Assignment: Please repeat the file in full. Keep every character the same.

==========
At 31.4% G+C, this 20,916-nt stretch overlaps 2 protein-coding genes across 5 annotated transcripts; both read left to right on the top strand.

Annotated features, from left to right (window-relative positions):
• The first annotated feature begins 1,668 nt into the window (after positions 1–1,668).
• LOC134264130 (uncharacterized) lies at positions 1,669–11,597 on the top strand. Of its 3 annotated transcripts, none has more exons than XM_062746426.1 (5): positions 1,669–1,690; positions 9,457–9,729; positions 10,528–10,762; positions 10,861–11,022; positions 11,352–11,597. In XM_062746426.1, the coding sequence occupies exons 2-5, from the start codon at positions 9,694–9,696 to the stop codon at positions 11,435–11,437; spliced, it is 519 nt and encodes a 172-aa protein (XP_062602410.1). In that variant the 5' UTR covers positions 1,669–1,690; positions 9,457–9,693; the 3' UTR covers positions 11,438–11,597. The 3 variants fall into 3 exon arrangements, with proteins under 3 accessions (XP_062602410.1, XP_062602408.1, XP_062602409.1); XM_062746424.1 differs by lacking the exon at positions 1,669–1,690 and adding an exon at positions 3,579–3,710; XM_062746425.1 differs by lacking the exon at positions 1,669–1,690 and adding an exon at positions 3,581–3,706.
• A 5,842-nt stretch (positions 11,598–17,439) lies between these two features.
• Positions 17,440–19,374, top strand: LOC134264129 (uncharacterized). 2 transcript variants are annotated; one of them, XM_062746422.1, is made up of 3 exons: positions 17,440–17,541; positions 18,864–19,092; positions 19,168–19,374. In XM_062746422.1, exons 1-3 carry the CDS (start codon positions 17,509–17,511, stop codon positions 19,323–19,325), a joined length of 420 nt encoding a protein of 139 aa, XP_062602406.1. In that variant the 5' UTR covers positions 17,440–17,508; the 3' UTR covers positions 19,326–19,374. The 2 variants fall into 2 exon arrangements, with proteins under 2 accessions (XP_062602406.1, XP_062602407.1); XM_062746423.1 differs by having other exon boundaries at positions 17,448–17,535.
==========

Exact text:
At 31.4% G+C, this 20,916-nt stretch overlaps 2 protein-coding genes across 5 annotated transcripts; both read left to right on the top strand.

Annotated features, from left to right (window-relative positions):
• The first annotated feature begins 1,668 nt into the window (after positions 1–1,668).
• LOC134264130 (uncharacterized) lies at positions 1,669–11,597 on the top strand. Of its 3 annotated transcripts, none has more exons than XM_062746426.1 (5): positions 1,669–1,690; positions 9,457–9,729; positions 10,528–10,762; positions 10,861–11,022; positions 11,352–11,597. In XM_062746426.1, the coding sequence occupies exons 2-5, from the start codon at positions 9,694–9,696 to the stop codon at positions 11,435–11,437; spliced, it is 519 nt and encodes a 172-aa protein (XP_062602410.1). In that variant the 5' UTR covers positions 1,669–1,690; positions 9,457–9,693; the 3' UTR covers positions 11,438–11,597. The 3 variants fall into 3 exon arrangements, with proteins under 3 accessions (XP_062602410.1, XP_062602408.1, XP_062602409.1); XM_062746424.1 differs by lacking the exon at positions 1,669–1,690 and adding an exon at positions 3,579–3,710; XM_062746425.1 differs by lacking the exon at positions 1,669–1,690 and adding an exon at positions 3,581–3,706.
• A 5,842-nt stretch (positions 11,598–17,439) lies between these two features.
• Positions 17,440–19,374, top strand: LOC134264129 (uncharacterized). 2 transcript variants are annotated; one of them, XM_062746422.1, is made up of 3 exons: positions 17,440–17,541; positions 18,864–19,092; positions 19,168–19,374. In XM_062746422.1, exons 1-3 carry the CDS (start codon positions 17,509–17,511, stop codon positions 19,323–19,325), a joined length of 420 nt encoding a protein of 139 aa, XP_062602406.1. In that variant the 5' UTR covers positions 17,440–17,508; the 3' UTR covers positions 19,326–19,374. The 2 variants fall into 2 exon arrangements, with proteins under 2 accessions (XP_062602406.1, XP_062602407.1); XM_062746423.1 differs by having other exon boundaries at positions 17,448–17,535.